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Internet2 Names Clemson CIO 'Inaugural Presidential Fellow'

Jim Bottum, CIO and vice provost for CIT at Clemson University
Jim Bottum, CIO and vice provost for CIT at Clemson University

Internet2, an advanced networking consortium of higher education and research organizations, has named its first "Presidential Fellow," whose job it will be to bring community members together to solve the challenges of moving to innovative technologies. Jim Bottum will retain his titles as CIO and vice provost for computing and information technology at Clemson University; but in his new role, he'll dedicate a portion of time to working with Internet2's leadership team on promoting the adoption of the Internet2 Innovation Platform.

Before joining Clemson in 2006, Bottum was executive director of the National Center for Supercomputing Applications, located at the University of Illinois at Urbana-Champaign, and then CIO of Purdue University. He has also led National Science Foundation (NSF) advisory committees for cyber infrastructure and the Government Performance and Results Act. He served on the Internet2 board of trustees for four years.

Bottum's outreach will include university administrators, CIOs, regional networks, government agencies, national laboratories, and the NSF's Project Office for the Global Environment for Network Innovations (GENI). He also will help obtain grants to continue the work of Internet2 programs.

"The overall direction that Internet2 is taking is very exciting and really speaks to the changing needs of our community," said Bottum. "I look forward to working with Internet2 on these initiatives and bringing key members of each community to the forefront and in a common collaborative space to advance our collective missions in tackling common challenges."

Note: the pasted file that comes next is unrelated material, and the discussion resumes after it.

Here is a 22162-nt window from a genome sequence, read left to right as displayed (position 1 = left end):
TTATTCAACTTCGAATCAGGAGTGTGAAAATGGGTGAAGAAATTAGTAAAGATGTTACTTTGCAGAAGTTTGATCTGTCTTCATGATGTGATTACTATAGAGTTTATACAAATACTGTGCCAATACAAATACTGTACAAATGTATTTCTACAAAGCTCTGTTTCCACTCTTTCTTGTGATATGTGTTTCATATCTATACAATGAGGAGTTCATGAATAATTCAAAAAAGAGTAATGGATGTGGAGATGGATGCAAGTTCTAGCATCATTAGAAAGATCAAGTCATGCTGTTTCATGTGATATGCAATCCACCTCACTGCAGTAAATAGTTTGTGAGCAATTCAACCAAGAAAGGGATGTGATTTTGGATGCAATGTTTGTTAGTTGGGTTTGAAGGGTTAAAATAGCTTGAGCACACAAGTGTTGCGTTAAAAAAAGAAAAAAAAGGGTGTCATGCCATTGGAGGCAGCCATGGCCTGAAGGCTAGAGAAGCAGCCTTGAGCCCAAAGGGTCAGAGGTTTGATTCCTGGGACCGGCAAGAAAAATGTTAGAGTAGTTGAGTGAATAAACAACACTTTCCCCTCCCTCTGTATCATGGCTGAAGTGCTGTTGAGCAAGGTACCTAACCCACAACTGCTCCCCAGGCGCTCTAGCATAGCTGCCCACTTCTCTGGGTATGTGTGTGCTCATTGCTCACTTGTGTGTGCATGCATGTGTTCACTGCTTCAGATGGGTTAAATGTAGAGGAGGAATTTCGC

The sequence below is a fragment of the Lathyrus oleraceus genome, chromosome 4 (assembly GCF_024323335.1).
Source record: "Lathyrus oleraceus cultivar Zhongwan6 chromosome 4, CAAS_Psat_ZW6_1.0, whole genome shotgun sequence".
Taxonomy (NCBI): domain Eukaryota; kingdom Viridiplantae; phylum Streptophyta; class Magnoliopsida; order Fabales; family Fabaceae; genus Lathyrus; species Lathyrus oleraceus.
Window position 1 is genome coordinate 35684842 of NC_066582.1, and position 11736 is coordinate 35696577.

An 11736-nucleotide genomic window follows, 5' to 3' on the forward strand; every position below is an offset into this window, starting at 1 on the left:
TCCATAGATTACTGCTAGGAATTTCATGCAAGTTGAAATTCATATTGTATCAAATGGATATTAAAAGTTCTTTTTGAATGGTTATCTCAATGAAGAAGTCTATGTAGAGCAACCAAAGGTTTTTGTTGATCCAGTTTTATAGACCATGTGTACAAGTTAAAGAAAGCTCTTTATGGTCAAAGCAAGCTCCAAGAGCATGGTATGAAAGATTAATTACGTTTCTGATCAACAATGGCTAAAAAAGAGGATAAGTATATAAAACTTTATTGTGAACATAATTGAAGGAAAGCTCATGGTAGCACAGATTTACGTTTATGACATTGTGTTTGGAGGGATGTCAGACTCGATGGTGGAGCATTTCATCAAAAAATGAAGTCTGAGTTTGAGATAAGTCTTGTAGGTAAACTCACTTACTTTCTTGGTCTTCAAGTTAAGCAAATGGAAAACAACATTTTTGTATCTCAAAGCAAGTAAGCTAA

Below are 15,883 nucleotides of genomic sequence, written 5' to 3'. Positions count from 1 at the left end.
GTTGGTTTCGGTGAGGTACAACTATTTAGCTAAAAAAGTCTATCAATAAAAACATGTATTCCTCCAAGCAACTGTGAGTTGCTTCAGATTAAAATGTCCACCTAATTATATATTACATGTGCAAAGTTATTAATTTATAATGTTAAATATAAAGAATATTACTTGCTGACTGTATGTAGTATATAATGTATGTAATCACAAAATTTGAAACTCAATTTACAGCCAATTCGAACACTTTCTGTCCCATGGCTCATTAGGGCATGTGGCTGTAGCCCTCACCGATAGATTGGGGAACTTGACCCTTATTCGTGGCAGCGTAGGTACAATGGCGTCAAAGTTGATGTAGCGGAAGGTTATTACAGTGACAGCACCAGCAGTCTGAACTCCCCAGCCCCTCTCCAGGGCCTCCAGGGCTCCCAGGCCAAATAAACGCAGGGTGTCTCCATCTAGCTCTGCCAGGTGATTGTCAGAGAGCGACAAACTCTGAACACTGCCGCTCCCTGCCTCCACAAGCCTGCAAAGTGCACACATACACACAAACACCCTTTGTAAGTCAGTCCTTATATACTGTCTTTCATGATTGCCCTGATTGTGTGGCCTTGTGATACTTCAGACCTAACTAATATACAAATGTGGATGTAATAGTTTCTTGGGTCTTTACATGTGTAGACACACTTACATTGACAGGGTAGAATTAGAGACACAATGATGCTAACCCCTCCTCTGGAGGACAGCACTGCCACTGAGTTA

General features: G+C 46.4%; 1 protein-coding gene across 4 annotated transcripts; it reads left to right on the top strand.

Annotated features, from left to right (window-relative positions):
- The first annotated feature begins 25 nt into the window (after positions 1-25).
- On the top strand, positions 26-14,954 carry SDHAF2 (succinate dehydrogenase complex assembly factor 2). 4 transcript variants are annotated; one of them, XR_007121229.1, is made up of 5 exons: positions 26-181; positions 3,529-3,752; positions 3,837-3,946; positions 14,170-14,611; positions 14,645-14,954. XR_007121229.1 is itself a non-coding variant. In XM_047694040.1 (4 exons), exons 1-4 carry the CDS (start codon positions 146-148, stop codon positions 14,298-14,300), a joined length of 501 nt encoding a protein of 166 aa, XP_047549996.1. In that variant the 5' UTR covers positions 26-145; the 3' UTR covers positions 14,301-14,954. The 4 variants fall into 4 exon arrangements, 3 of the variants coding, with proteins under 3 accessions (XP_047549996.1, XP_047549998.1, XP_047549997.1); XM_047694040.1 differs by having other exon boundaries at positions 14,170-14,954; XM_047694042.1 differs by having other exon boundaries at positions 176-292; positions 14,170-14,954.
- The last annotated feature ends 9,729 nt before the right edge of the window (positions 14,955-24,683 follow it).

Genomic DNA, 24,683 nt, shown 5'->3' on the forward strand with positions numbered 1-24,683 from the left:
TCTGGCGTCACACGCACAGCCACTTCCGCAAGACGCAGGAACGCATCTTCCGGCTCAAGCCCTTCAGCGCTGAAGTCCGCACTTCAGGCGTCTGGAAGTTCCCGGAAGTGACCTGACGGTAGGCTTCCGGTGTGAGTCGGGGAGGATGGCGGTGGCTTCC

The Internet2 Innovation Platform is a high performance combination of networking technologies and services that delivers massive amounts of bandwidth through a 100 gigabit Ethernet transport network, implements a "Science DMZ," and introduces "software defined networking" for supporting development and deployment of new applications that exploit the environment.

Science DMZs, which derive from a model developed by the Department of Energy, would address some common issues such as big data transfer walls and network bottlenecks that limit the abilities of scientists to do the kind of end-to-end networking required for their intensive research. This "buffer," consisting of dedicated networking gear, would exist outside of the traditional campus security border while still connecting to it as well as at least one other major research lab or innovation center and would provide end-to-end performance diagnosis and verification.

Software defined networking is the term used by Internet2 to describe the virtualizing capacity and "programmability" of the new platform. As those capabilities are introduced, community members will be able to request a "network slice" to install their own software. That in turn will require software development to support the virtualization and required programming interfaces.

Currently, Internet2 is wooing its member institutions and research centers to participate in implementing components of the Innovation Platform as part of a multi-year pilot program.

About the Author

Dian Schaffhauser is a former senior contributing editor for 1105 Media's education publications THE Journal, Campus Technology and Spaces4Learning.

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